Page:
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Work done by magnetic field

  1. Dec 24, 2015 #1

    Titan97

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    1. The problem statement, all variables and given/known data
    A conduction rod (of mass ##m## and length ##l##) was placed on two smooth conducting rails rails connected by a resistor as shown: (the circuit is placed in ##XY##-plane
    Untitled.png
    A constant uniform magnetic field is switched on along ##-Z## direction with magnitude ##B##
    The rod is given an initial velocity ##u##. Find the work done by magnetic field when the velocity of rod becomes ##v## and the heat energy liberated till that time.

    2. Relevant equations
    ##V_{induced}=Blv##
    ##F=ilB##

    3. The attempt at a solution
    An emf is induced in the loop since flux due to ##B## increases. A retarding force ##F=ilB## acts.
    $$i=\frac{Blv}{R}$$
    $$F=\frac{B^2l^2v}{R}=-m\frac{dv}{dt}$$ (since velocity decreases as time increases)

    Since the force due to magnetic field is the only force acting on the rod, its kinetic energy change is because of this force. But if there is current through a resistor, then there will be heat loss. But if all the work done is used for changing kinetic energy, where does heat come from?
     
  2. jcsd
  3. Dec 24, 2015 #2

    ElijahRockers

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    Not sure, but I think you answered your own question. If you know the current through the resistor, and its resistance, can you calculate how much heat is dissipated?
     
  4. Dec 24, 2015 #3

    cnh1995

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    Interesting question! Here's what I think about the situation..
    Kinetic energy given to the rod will be converted into electrical energy. Motional emf will be induced in the rod. This will drive current through the circuit. Heat will be a part of the kinetic energy of the electrons i.e. a part of rod's kinetic energy. Due to current, opposing force will be produced to slow down the rod i.e. to "oppose the cause" of emf, as per Lenz's law. If the resistance is low, large current will flow and due to greater force, rod will stop quickly. So, more power will be lost in the form of heat but for a short time. If the resistance is high, smaller current will flow, hence, smaller opposing force is produced. Hence less power will be lost in the form of heat but for more time(since rod will take longer time to stop). So, I think the total heat energy lost throughout the motion will be same for a given motional emf. I'm not sure about the last line as I haven't verified it mathematically.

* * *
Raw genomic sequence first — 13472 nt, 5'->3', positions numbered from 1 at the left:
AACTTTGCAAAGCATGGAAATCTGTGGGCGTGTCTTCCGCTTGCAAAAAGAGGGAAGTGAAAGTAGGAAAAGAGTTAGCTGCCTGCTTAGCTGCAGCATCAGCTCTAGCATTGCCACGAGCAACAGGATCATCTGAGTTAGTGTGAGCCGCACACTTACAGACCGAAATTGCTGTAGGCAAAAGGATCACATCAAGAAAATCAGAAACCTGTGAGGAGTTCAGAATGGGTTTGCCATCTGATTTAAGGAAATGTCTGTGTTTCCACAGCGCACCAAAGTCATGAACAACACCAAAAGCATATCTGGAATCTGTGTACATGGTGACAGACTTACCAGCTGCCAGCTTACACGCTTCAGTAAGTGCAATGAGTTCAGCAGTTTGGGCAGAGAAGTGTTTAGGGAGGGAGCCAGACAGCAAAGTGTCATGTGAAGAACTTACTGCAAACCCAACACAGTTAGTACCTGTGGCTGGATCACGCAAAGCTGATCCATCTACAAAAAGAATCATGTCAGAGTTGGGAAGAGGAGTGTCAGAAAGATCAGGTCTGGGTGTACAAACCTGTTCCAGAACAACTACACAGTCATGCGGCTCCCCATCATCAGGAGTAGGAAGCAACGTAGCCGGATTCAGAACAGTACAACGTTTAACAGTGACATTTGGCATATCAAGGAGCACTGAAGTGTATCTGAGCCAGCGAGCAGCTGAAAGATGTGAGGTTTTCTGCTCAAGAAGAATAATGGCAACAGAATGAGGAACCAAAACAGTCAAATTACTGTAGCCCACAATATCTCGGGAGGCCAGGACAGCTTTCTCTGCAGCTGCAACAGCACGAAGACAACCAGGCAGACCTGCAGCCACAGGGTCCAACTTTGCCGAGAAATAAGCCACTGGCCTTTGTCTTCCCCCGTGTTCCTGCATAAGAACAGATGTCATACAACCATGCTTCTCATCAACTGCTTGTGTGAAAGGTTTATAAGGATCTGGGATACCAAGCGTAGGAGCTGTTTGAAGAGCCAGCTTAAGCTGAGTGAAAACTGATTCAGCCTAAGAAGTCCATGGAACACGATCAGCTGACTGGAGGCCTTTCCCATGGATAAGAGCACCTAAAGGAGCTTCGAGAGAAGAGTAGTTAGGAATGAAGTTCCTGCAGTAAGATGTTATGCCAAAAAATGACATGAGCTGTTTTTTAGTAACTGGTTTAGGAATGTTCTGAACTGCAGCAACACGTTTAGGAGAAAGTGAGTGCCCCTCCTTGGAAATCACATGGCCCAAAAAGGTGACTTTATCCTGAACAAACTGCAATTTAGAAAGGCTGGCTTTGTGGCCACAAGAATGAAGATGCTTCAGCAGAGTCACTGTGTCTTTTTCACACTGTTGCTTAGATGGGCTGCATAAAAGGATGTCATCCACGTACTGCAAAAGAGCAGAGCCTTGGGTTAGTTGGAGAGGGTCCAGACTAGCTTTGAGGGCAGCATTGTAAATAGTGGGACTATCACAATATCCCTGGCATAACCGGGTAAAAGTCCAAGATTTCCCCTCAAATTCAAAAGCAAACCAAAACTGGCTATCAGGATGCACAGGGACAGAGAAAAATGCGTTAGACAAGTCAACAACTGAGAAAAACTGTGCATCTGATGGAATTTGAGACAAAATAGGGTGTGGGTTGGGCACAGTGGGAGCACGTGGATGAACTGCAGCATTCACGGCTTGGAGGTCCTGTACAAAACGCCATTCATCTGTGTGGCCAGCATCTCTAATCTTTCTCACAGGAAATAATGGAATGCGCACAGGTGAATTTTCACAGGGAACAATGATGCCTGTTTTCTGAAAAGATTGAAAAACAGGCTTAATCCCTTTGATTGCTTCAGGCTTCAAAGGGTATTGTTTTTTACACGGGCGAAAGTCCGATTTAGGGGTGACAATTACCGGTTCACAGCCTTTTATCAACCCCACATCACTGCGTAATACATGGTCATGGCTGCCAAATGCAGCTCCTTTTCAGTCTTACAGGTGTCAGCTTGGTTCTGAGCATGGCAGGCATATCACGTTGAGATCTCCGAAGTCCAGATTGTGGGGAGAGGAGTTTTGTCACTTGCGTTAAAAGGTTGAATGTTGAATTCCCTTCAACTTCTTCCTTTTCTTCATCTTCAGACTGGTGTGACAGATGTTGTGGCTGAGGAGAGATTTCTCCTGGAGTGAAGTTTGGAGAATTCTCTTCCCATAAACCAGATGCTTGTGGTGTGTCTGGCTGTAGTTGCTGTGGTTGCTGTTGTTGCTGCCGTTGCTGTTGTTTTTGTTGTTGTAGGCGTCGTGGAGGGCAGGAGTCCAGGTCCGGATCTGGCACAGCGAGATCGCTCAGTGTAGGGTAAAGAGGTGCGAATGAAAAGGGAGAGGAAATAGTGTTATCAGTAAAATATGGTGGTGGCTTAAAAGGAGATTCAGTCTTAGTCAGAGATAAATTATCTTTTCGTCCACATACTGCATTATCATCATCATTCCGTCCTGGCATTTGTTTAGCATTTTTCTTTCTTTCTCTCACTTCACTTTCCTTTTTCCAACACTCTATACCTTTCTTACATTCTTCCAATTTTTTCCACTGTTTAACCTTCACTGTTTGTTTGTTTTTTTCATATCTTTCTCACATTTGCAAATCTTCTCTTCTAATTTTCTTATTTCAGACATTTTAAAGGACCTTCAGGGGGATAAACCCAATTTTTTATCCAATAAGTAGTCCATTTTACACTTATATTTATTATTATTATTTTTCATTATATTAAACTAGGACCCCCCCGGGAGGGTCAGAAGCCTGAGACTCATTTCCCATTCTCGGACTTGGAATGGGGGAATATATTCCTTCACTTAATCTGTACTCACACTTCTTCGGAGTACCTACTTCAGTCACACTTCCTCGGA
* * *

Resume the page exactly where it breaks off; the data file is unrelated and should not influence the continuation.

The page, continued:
Last edited: Dec 24, 2015
  5. Dec 25, 2015 #4

    Titan97

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    My teacher told that work done by B is zero.
     
  6. Dec 25, 2015 #5

    cnh1995

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    B field is there as a converter. It will convert mechanical energy into electrical energy(E=Blv) and then electrical energy back into mechanical energy(F=Bil). Whatever work is done is at the expense of the kinetic energy given initially to the rod.
     
  7. Dec 25, 2015 #6

    cnh1995

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    Here, electric circuit consumes the kinetic energy of the rod "through" the magnetic field. The opposing mechanical force BiL is the feedback from the circuit to the rod, indicating that the energy is being consumed in the circuit. Hence, the rod slows down. Resistance(conductance, precisely) of the circuit decides how fast the energy is consumed. Its like electrical friction. If friction is more, energy is consumed faster. Like that, if conductance is more, energy is consumed faster and the rod stops in short time. Heat is a part of the kinetic energy of the electrons, just like in any general electrical circuit.
     
    Last edited: Dec 25, 2015
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